‘Land of Tears’ offers a chilling look at European colonization of Africa.
Yale University history professor Robert Harms expertly weaves together the strands of history in “Land of Tears.”
The long era of European imperialism started in the 15th century but it was roughly 400 years before the land grab turned to Africa. As late as 1870, outsiders controlled only about 10 percent of the continent. But then a confluence of forces opened the door: The need for raw materials, the demand for new markets for finished goods, and medical advances that made it possible for Europeans to survive in the tropics. By the 1880s, the “Scramble for Africa” had begun.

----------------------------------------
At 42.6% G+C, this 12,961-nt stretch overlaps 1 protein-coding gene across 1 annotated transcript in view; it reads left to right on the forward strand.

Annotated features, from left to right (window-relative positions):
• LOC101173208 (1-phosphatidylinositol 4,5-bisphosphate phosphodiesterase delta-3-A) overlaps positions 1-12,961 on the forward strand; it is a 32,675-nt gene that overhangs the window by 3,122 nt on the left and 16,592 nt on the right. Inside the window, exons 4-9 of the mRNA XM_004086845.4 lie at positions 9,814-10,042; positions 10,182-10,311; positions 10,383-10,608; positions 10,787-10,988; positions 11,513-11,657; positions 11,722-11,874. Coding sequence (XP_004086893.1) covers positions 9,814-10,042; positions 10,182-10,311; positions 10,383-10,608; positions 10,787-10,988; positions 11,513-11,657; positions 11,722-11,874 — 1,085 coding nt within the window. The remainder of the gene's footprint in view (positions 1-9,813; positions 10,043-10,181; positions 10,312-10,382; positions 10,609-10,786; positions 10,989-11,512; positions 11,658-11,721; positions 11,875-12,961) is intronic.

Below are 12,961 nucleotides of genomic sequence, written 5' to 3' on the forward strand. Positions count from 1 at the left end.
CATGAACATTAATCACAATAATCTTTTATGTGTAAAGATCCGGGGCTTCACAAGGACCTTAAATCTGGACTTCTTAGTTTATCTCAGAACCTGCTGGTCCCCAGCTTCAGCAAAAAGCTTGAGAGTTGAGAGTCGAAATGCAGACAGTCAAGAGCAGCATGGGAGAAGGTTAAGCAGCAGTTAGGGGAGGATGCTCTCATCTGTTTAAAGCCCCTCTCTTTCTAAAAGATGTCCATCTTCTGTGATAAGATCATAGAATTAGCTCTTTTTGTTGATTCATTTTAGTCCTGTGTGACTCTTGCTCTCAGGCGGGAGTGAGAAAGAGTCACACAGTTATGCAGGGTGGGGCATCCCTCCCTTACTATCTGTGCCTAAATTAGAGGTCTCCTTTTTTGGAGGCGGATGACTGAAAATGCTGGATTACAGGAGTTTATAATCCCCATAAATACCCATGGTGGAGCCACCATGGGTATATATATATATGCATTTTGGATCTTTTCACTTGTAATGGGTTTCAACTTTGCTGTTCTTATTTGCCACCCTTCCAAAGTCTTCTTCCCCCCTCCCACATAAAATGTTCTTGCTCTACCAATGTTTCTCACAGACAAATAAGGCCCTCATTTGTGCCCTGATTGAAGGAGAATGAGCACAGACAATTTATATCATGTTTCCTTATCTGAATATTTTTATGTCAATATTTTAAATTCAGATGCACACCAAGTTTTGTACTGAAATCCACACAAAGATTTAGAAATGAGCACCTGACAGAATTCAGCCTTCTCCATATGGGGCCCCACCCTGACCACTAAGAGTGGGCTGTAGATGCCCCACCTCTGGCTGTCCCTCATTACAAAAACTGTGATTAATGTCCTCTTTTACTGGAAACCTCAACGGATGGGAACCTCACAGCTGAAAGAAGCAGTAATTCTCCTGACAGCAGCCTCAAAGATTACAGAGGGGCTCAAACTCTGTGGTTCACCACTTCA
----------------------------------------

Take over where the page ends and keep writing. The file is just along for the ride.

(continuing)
At the heart of this rapacious quest was the Congo River in equatorial Africa and its enormous, almost impenetrable, rain forest. Today, this part of Africa includes the Democratic Republic of the Congo, the Republic of the Congo, Gabon, Cameroon, Equatorial Guinea and the Central African Republic.
In “Land of Tears: The Exploration and Exploitation of Equatorial Africa,” Yale University Professor Robert Harms deftly and authoritatively recounts the region’s compelling, fascinating, appalling, and tragic history.
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